Table 1: Change in photopic and mesopic pupil sizes at the third trimester of pregnancy, at the second postpartum month, and in the control group.

The mean mesopic pupil diameter in the third trimester (6.77 ± 0.52 mm) also decreased (6.42 ± 0.55 mm) in postpartum period. It was 6.38 ± 0.21 mm in the control group. A statistically significant difference was found in the third trimester compared with the measurements of postpartum and control groups (Table 1 and Figure 1). Again, there was no significant difference between the measurements of control and postpartum group.

Figure 1: Bar graphics showing comparison of photopic and mesopic pupil sizes of pregnant women at the third trimester and at the second postpartum month to nonpregnant control group of women. Error bars show + standard deviations (SD).

The mean RMS-3 and RMS-5 were 0.29 ± 0.14 μm and 0.69 ± 0.82 μm in the third-trimester pregnant woman which were decreased to 0.24 ± 0.12 μm and 0.61 ± 0.44 μm in the postpartum period. In the control group these values were 0.23 ± 0.75 μm and 0.56 ± 0.43 μm, respectively. All RMS-3 and RMS-5 values (Figure 2) and other aberrations including coma, trefoil, tetrafoil, spherical, and total high order aberrations were higher in pregnant women but these differences were not statistically significant.

Figure 2: Bar graphics showing comparison of root mean square at 3 mm (RMS-3) and root mean square at 5 mm (RMS-5) values of pregnant women at the third trimester and at the second postpartum month to nonpregnant control group of women. Error bars show + standard deviations (SD).

4. Discussion

Ocular changes are more common in pregnancy. Because of hormonal influences, pregnancy causes changes in refractive status, cornea sensitivity, visual acuity, and intraocular pressure. However, most of these changes are transient in nature because after several weeks of postpartum period all hormonal activities return to their prepregnant state [10].

One of the most interesting features of the eye is the pupil’s reaction to light. Changes in pupil diameter are controlled by two muscles—the dilator and the sphincter—that are differentially influenced by activity in sympathetic and parasympathetic branches of the nervous system. Increased sympathetic activity increases the activity of dilator muscle, prompting dilation, whereas inhibition of parasympathetic activity lessens constriction of the sphincter muscle, which also results in dilation. Thus increases in pupillary diameter can be mediated by activity in either division of the autonomic nervous system [11]. Pupillometric measurements can provide valuable data concerning the functioning of both branches of the autonomic nervous system. Furthermore the pupillometric measurements are a simple and noninvasive technique to obtain information on the autonomic nervous system.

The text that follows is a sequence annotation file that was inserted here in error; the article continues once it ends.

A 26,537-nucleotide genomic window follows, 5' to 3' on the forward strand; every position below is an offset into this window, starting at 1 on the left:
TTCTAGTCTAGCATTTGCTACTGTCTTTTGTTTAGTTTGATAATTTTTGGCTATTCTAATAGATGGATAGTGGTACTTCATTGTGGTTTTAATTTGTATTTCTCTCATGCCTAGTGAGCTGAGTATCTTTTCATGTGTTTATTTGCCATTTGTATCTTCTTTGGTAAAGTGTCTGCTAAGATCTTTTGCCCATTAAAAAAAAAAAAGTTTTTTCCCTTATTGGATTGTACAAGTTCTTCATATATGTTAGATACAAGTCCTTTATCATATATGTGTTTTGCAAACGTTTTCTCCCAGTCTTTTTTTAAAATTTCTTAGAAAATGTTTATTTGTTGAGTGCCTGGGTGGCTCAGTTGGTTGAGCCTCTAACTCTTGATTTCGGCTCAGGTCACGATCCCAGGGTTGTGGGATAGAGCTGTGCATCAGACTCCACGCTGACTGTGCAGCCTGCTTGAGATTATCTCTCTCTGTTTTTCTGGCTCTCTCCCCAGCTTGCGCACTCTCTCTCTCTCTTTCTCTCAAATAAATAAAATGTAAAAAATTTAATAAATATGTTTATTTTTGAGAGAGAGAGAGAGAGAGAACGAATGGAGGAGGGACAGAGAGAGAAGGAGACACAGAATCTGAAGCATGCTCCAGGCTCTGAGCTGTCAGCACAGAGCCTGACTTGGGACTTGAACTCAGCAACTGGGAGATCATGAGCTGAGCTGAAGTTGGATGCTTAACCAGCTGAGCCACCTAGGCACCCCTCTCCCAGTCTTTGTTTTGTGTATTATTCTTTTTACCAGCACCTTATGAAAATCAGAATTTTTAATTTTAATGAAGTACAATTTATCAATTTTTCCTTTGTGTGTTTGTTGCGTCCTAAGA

There are several studies which assessed autonomic nervous system (ANS) function by pupillometric measurements. Baum et al. assessed ANS dysfunction in obese children and adolescents by analysis of quantitative pupillography (pupil diameter in darkness), heart rate variability (HRV), and sympathetic skin response (SSR). They demonstrated that both parasympathetic and sympathetic activities are reduced in obesity [12]. Dundaroz et al. evaluated ANS function with pupil diameter measurements in children with enuresis and they reported a decreased parasympathetic activity of the pupillary light reflex [13].